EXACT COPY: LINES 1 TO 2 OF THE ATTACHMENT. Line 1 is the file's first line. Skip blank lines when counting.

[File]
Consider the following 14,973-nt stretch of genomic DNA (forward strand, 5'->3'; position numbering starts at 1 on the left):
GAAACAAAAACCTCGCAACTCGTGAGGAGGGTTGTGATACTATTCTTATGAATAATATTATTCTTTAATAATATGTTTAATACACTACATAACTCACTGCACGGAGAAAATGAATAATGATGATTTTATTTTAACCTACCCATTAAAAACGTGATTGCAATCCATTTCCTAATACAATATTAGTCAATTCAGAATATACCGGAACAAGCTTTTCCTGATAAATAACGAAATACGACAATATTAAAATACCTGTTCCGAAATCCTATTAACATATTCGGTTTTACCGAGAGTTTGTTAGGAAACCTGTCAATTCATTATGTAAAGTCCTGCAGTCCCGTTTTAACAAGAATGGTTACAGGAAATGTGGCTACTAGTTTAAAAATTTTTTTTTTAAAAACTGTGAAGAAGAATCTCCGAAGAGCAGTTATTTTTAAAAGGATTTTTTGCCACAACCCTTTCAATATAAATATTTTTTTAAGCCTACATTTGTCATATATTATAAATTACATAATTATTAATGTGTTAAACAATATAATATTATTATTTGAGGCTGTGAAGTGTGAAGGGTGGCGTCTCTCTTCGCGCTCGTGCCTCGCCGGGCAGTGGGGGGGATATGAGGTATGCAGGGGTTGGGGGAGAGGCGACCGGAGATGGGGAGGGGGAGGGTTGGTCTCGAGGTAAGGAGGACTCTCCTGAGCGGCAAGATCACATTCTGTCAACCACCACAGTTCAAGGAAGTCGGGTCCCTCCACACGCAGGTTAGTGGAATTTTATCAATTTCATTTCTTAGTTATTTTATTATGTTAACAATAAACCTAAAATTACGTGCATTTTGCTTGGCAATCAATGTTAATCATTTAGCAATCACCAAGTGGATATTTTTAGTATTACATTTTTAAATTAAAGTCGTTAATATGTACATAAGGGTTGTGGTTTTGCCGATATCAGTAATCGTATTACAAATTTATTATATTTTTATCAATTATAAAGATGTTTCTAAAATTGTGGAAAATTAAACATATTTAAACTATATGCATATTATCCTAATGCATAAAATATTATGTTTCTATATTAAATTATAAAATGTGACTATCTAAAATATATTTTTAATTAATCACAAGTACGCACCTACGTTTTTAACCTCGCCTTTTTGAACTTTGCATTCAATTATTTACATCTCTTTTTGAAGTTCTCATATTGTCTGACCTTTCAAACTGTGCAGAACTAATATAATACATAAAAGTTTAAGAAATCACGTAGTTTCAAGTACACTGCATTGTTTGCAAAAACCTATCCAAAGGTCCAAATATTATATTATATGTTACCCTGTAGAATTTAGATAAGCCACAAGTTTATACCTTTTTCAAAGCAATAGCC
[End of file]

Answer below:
Consider the following 14,973-nt stretch of genomic DNA (forward strand, 5'->3'; position numbering starts at 1 on the left):
GAAACAAAAACCTCGCAACTCGTGAGGAGGGTTGTGATACTATTCTTATGAATAATATTATTCTTTAATAATATGTTTAATACACTACATAACTCACTGCACGGAGAAAATGAATAATGATGATTTTATTTTAACCTACCCATTAAAAACGTGATTGCAATCCATTTCCTAATACAATATTAGTCAATTCAGAATATACCGGAACAAGCTTTTCCTGATAAATAACGAAATACGACAATATTAAAATACCTGTTCCGAAATCCTATTAACATATTCGGTTTTACCGAGAGTTTGTTAGGAAACCTGTCAATTCATTATGTAAAGTCCTGCAGTCCCGTTTTAACAAGAATGGTTACAGGAAATGTGGCTACTAGTTTAAAAATTTTTTTTTTAAAAACTGTGAAGAAGAATCTCCGAAGAGCAGTTATTTTTAAAAGGATTTTTTGCCACAACCCTTTCAATATAAATATTTTTTTAAGCCTACATTTGTCATATATTATAAATTACATAATTATTAATGTGTTAAACAATATAATATTATTATTTGAGGCTGTGAAGTGTGAAGGGTGGCGTCTCTCTTCGCGCTCGTGCCTCGCCGGGCAGTGGGGGGGATATGAGGTATGCAGGGGTTGGGGGAGAGGCGACCGGAGATGGGGAGGGGGAGGGTTGGTCTCGAGGTAAGGAGGACTCTCCTGAGCGGCAAGATCACATTCTGTCAACCACCACAGTTCAAGGAAGTCGGGTCCCTCCACACGCAGGTTAGTGGAATTTTATCAATTTCATTTCTTAGTTATTTTATTATGTTAACAATAAACCTAAAATTACGTGCATTTTGCTTGGCAATCAATGTTAATCATTTAGCAATCACCAAGTGGATATTTTTAGTATTACATTTTTAAATTAAAGTCGTTAATATGTACATAAGGGTTGTGGTTTTGCCGATATCAGTAATCGTATTACAAATTTATTATATTTTTATCAATTATAAAGATGTTTCTAAAATTGTGGAAAATTAAACATATTTAAACTATATGCATATTATCCTAATGCATAAAATATTATGTTTCTATATTAAATTATAAAATGTGACTATCTAAAATATATTTTTAATTAATCACAAGTACGCACCTACGTTTTTAACCTCGCCTTTTTGAACTTTGCATTCAATTATTTACATCTCTTTTTGAAGTTCTCATATTGTCTGACCTTTCAAACTGTGCAGAACTAATATAATACATAAAAGTTTAAGAAATCACGTAGTTTCAAGTACACTGCATTGTTTGCAAAAACCTATCCAAAGGTCCAAATATTATATTATATGTTACCCTGTAGAATTTAGATAAGCCACAAGTTTATACCTTTTTCAAAGCAATAGCC